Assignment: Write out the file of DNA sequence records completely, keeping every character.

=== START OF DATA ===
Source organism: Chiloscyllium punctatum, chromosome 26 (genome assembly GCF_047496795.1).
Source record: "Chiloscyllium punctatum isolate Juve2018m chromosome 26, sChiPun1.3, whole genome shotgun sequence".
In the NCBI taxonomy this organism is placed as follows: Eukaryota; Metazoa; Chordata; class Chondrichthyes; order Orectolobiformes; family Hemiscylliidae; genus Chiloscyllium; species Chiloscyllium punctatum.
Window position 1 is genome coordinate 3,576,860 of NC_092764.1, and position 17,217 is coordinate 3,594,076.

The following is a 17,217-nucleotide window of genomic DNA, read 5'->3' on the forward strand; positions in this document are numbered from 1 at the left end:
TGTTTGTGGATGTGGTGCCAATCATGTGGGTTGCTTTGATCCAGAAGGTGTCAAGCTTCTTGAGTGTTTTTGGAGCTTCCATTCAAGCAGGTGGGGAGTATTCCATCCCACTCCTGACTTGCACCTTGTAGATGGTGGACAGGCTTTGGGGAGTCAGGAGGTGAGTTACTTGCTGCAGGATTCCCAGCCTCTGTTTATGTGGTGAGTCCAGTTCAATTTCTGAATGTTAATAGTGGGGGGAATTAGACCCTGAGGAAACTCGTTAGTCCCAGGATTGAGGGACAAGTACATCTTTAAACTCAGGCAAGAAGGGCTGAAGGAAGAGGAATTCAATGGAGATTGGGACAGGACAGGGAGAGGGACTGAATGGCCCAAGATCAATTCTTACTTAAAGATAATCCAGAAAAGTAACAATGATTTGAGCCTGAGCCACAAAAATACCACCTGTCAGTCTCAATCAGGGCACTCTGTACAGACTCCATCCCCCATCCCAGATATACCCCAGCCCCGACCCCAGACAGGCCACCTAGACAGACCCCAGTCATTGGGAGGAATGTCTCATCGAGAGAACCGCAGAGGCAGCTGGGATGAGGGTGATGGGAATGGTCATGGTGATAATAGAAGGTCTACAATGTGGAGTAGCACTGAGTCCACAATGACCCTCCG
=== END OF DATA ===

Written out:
Source organism: Chiloscyllium punctatum, chromosome 26 (genome assembly GCF_047496795.1).
Source record: "Chiloscyllium punctatum isolate Juve2018m chromosome 26, sChiPun1.3, whole genome shotgun sequence".
In the NCBI taxonomy this organism is placed as follows: Eukaryota; Metazoa; Chordata; class Chondrichthyes; order Orectolobiformes; family Hemiscylliidae; genus Chiloscyllium; species Chiloscyllium punctatum.
Window position 1 is genome coordinate 3,576,860 of NC_092764.1, and position 17,217 is coordinate 3,594,076.

The following is a 17,217-nucleotide window of genomic DNA, read 5'->3' on the forward strand; positions in this document are numbered from 1 at the left end:
TGTTTGTGGATGTGGTGCCAATCATGTGGGTTGCTTTGATCCAGAAGGTGTCAAGCTTCTTGAGTGTTTTTGGAGCTTCCATTCAAGCAGGTGGGGAGTATTCCATCCCACTCCTGACTTGCACCTTGTAGATGGTGGACAGGCTTTGGGGAGTCAGGAGGTGAGTTACTTGCTGCAGGATTCCCAGCCTCTGTTTATGTGGTGAGTCCAGTTCAATTTCTGAATGTTAATAGTGGGGGGAATTAGACCCTGAGGAAACTCGTTAGTCCCAGGATTGAGGGACAAGTACATCTTTAAACTCAGGCAAGAAGGGCTGAAGGAAGAGGAATTCAATGGAGATTGGGACAGGACAGGGAGAGGGACTGAATGGCCCAAGATCAATTCTTACTTAAAGATAATCCAGAAAAGTAACAATGATTTGAGCCTGAGCCACAAAAATACCACCTGTCAGTCTCAATCAGGGCACTCTGTACAGACTCCATCCCCCATCCCAGATATACCCCAGCCCCGACCCCAGACAGGCCACCTAGACAGACCCCAGTCATTGGGAGGAATGTCTCATCGAGAGAACCGCAGAGGCAGCTGGGATGAGGGTGATGGGAATGGTCATGGTGATAATAGAAGGTCTACAATGTGGAGTAGCACTGAGTCCACAATGACCCTCCG